"Now if the initial cause was the PBoC capital exports, of course the Fed could possibly have foiled the capital impact of the PBoC intervention by raising interest rates and forcing up unemployment in the US.
This is the point that Martin Wolf has often made, and if the Fed had done so it might have caused private businesses to cut back on their investment more quickly than the resulting decline in savings, and the US could have effectively blocked capital
imports. The rising unemployment would have reduced US consumption and US imports, which would have reduced the US current account deficit. Remember, these are just the opposite sides of the same coin and one automatically implies the other. If the excess of investment over savings declines, so does the current account surplus.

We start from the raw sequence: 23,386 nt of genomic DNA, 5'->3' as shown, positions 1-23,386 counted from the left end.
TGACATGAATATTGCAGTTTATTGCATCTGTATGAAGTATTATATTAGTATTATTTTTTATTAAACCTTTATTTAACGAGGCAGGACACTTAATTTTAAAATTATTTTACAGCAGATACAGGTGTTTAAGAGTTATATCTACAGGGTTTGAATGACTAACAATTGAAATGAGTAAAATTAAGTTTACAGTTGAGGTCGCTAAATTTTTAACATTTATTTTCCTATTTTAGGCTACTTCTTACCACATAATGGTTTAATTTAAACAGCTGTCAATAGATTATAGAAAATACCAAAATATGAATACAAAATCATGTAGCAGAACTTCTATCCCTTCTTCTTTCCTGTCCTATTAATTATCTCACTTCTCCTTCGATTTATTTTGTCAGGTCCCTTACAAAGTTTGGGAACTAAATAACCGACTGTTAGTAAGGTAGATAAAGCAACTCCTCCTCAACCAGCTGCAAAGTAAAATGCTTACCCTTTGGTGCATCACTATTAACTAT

For whatever reason, right or wrong, the Fed didn’t do this. The result was that the US had to run a capital account surplus. In the US, however, there are two ways the capital account surplus must resolve itself. Since the capital account surplus is equal to the excess of investment over savings, if the capital account surplus rises, broadly speaking, either savings must decline, or investment must rise (or some appropriate combination of both in which the excess of investment over savings rises)."